Dear Sir/Madam, I have a question regarding filing of I-131 form to re-enter USA. I'm currently abroad for post-graduate studies and unable to be physically present to go to US post office and send the papers of to USCIS. I have GC which expired December 2012. Can I send my paperwork to a family friend in the usa, to simply go to the post-office and drop it off for me with in the US, and then I will only need to travel for biometrics. I am registered at the same home address as the friend, so the address that will be marked on the envelope will be my US address. Because whats the actual purpose of being in the usa and simply going to post-office to drop it off your self, its all signed and typed by you.
You must be physically present in the United States when you file for a re-entry permit. You will be required to go to a biometrics appointment in the United States on a scheduled appointment date.
I strongly recommend an appointment or teleconference with a competent and experienced immigration attorney to discuss your options.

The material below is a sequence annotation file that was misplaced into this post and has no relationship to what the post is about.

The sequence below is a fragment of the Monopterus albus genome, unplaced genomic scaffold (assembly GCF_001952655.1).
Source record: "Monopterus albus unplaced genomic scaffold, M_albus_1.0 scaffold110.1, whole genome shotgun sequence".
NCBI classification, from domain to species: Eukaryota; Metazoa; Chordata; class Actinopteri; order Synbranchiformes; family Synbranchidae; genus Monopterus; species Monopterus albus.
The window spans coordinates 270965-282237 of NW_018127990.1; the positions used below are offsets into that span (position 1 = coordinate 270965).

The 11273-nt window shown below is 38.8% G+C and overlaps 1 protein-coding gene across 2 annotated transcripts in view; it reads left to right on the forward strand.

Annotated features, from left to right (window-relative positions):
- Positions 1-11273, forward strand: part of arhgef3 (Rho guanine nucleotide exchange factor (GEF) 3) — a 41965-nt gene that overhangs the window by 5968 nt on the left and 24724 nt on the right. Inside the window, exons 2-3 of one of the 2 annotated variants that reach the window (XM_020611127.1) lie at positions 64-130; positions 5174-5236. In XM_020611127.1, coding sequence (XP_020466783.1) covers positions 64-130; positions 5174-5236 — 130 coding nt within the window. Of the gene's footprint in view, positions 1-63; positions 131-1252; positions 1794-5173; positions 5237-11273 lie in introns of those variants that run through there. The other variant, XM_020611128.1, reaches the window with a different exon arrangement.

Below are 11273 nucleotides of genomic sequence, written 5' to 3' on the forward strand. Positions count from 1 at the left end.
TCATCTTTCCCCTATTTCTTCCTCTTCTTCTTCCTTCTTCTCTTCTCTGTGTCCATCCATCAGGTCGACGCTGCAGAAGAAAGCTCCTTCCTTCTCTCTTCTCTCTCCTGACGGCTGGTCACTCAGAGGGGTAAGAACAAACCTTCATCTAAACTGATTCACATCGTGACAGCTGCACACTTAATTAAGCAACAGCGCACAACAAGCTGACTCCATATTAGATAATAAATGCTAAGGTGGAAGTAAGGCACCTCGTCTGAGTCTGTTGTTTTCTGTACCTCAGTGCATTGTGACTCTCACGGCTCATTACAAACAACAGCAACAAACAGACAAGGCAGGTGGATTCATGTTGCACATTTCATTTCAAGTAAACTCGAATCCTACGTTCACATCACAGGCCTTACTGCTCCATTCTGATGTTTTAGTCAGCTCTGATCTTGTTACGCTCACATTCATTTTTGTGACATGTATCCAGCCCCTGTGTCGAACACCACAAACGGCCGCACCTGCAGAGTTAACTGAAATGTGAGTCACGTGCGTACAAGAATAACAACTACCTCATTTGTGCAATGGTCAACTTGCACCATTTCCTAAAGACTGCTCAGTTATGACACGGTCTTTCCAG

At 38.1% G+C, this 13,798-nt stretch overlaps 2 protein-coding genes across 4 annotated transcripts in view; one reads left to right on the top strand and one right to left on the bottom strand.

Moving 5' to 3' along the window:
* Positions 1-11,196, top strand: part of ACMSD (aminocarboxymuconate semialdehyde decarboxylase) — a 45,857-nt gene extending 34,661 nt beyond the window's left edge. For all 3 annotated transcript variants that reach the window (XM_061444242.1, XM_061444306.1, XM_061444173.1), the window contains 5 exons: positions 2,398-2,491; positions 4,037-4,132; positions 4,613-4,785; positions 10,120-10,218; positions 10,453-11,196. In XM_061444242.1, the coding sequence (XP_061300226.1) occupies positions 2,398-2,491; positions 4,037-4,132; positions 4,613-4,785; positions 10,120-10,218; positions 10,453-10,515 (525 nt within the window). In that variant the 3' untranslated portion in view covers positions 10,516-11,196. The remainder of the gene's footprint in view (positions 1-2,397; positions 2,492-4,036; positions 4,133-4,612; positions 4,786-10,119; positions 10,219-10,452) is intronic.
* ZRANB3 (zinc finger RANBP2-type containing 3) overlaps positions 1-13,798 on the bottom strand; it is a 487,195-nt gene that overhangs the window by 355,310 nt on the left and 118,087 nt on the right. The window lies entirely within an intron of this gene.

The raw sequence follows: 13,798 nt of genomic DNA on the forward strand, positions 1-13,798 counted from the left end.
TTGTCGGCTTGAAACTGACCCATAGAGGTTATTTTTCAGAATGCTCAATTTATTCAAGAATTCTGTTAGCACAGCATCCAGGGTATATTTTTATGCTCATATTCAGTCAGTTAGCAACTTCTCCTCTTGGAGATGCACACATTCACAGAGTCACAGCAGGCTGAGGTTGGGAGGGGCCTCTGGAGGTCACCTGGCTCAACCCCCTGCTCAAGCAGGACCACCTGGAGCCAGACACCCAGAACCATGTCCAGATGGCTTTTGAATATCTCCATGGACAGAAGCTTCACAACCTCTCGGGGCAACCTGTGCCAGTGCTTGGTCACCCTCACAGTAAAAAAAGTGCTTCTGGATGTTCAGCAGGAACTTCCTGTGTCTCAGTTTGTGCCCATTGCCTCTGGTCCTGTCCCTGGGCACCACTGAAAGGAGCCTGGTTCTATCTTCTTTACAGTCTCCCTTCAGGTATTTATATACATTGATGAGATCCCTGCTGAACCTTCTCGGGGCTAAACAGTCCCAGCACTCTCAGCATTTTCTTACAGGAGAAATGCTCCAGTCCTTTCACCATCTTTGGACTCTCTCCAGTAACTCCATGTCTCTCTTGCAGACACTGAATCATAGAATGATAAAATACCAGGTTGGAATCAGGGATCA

Doing this will put you at risk of a finding of fraud either now or in the future as essentially you are saying you are within the US, when your passport stamps and your record at the border will show that you are not.
more fundamentally how you should proceed depends on if you are planning to apply for citizenship or want to preserve residency for your green card only.
if you want citizenship, do not stay out of the country for over a year continuously.
Dhenu Savla, Esq
As others have said, you should not file the I-131 while you are physically outside the U.S. Also of concern is whether you have adequately maintained your permanent intent in order to keep your permanent resident status. I would strongly recommend talking to an experienced immigration attorney as soon as possible and certainly before filing any paperwork or attempting to enter the U.S.
Get free answers from experienced attorneys.
30,743 answers this week
3,113 attorneys answering
Don't speak legalese? We define thousands of terms in plain English.Browse our legal dictionary